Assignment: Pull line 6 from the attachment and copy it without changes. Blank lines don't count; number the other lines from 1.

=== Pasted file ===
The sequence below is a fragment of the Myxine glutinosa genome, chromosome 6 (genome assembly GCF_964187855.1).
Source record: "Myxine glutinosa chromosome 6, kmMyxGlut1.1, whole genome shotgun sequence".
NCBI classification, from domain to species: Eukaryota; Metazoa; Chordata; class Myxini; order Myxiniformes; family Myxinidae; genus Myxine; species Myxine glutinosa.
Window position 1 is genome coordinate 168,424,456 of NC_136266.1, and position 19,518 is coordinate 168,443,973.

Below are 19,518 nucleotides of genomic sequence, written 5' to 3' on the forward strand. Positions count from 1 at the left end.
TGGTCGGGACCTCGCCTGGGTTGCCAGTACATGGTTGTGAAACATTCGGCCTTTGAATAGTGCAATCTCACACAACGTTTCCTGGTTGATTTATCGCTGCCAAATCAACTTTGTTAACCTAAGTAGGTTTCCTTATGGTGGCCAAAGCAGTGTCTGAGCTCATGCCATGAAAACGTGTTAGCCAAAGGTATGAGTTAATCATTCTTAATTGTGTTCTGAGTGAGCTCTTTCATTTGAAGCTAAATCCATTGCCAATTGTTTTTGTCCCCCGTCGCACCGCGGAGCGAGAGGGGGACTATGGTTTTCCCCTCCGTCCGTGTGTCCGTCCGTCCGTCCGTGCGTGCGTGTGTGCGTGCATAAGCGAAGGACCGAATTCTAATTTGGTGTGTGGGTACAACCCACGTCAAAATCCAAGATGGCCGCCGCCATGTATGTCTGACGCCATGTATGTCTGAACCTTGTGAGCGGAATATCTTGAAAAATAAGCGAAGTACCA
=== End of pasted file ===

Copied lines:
TGGTCGGGACCTCGCCTGGGTTGCCAGTACATGGTTGTGAAACATTCGGCCTTTGAATAGTGCAATCTCACACAACGTTTCCTGGTTGATTTATCGCTGCCAAATCAACTTTGTTAACCTAAGTAGGTTTCCTTATGGTGGCCAAAGCAGTGTCTGAGCTCATGCCATGAAAACGTGTTAGCCAAAGGTATGAGTTAATCATTCTTAATTGTGTTCTGAGTGAGCTCTTTCATTTGAAGCTAAATCCATTGCCAATTGTTTTTGTCCCCCGTCGCACCGCGGAGCGAGAGGGGGACTATGGTTTTCCCCTCCGTCCGTGTGTCCGTCCGTCCGTCCGTGCGTGCGTGTGTGCGTGCATAAGCGAAGGACCGAATTCTAATTTGGTGTGTGGGTACAACCCACGTCAAAATCCAAGATGGCCGCCGCCATGTATGTCTGACGCCATGTATGTCTGAACCTTGTGAGCGGAATATCTTGAAAAATAAGCGAAGTACCA